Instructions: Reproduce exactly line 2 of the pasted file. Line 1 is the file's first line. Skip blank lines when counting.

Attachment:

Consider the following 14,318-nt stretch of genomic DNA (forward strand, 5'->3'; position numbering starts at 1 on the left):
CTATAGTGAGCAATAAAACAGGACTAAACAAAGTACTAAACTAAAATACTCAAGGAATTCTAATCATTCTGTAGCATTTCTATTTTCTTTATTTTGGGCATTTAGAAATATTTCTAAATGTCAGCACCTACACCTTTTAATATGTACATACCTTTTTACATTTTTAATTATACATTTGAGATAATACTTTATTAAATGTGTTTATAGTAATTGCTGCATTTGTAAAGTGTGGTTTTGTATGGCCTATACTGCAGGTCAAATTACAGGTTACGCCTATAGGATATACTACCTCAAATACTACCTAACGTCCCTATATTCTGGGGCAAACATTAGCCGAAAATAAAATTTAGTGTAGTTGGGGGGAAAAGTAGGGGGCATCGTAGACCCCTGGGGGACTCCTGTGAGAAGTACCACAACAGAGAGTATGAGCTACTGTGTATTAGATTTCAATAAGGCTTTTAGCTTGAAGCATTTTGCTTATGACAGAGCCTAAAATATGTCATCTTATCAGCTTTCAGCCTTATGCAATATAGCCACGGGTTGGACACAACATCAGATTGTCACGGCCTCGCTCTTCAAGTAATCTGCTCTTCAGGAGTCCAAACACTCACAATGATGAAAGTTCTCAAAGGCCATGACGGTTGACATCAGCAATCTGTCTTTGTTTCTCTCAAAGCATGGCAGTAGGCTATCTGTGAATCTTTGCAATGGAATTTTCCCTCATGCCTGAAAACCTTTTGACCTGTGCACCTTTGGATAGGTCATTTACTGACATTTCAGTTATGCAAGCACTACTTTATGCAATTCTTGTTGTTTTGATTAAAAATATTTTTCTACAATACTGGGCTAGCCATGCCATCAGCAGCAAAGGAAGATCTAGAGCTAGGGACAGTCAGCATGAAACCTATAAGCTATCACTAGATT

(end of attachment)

CTATAGTGAGCAATAAAACAGGACTAAACAAAGTACTAAACTAAAATACTCAAGGAATTCTAATCATTCTGTAGCATTTCTATTTTCTTTATTTTGGGCATTTAGAAATATTTCTAAATGTCAGCACCTACACCTTTTAATATGTACATACCTTTTTACATTTTTAATTATACATTTGAGATAATACTTTATTAAATGTGTTTATAGTAATTGCTGCATTTGTAAAGTGTGGTTTTGTATGGCCTATACTGCAGGTCAAATTACAGGTTACGCCTATAGGATATACTACCTCAAATACTACCTAACGTCCCTATATTCTGGGGCAAACATTAGCCGAAAATAAAATTTAGTGTAGTTGGGGGGAAAAGTAGGGGGCATCGTAGACCCCTGGGGGACTCCTGTGAGAAGTACCACAACAGAGAGTATGAGCTACTGTGTATTAGATTTCAATAAGGCTTTTAGCTTGAAGCATTTTGCTTATGACAGAGCCTAAAATATGTCATCTTATCAGCTTTCAGCCTTATGCAATATAGCCACGGGTTGGACACAACATCAGATTGTCACGGCCTCGCTCTTCAAGTAATCTGCTCTTCAGGAGTCCAAACACTCACAATGATGAAAGTTCTCAAAGGCCATGACGGTTGACATCAGCAATCTGTCTTTGTTTCTCTCAAAGCATGGCAGTAGGCTATCTGTGAATCTTTGCAATGGAATTTTCCCTCATGCCTGAAAACCTTTTGACCTGTGCACCTTTGGATAGGTCATTTACTGACATTTCAGTTATGCAAGCACTACTTTATGCAATTCTTGTTGTTTTGATTAAAAATATTTTTCTACAATACTGGGCTAGCCATGCCATCAGCAGCAAAGGAAGATCTAGAGCTAGGGACAGTCAGCATGAAACCTATAAGCTATCACTAGATT